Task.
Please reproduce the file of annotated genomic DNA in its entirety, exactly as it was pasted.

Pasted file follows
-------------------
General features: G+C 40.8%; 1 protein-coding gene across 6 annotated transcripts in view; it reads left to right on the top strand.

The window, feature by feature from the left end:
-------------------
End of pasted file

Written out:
General features: G+C 40.8%; 1 protein-coding gene across 6 annotated transcripts in view; it reads left to right on the top strand.

The window, feature by feature from the left end: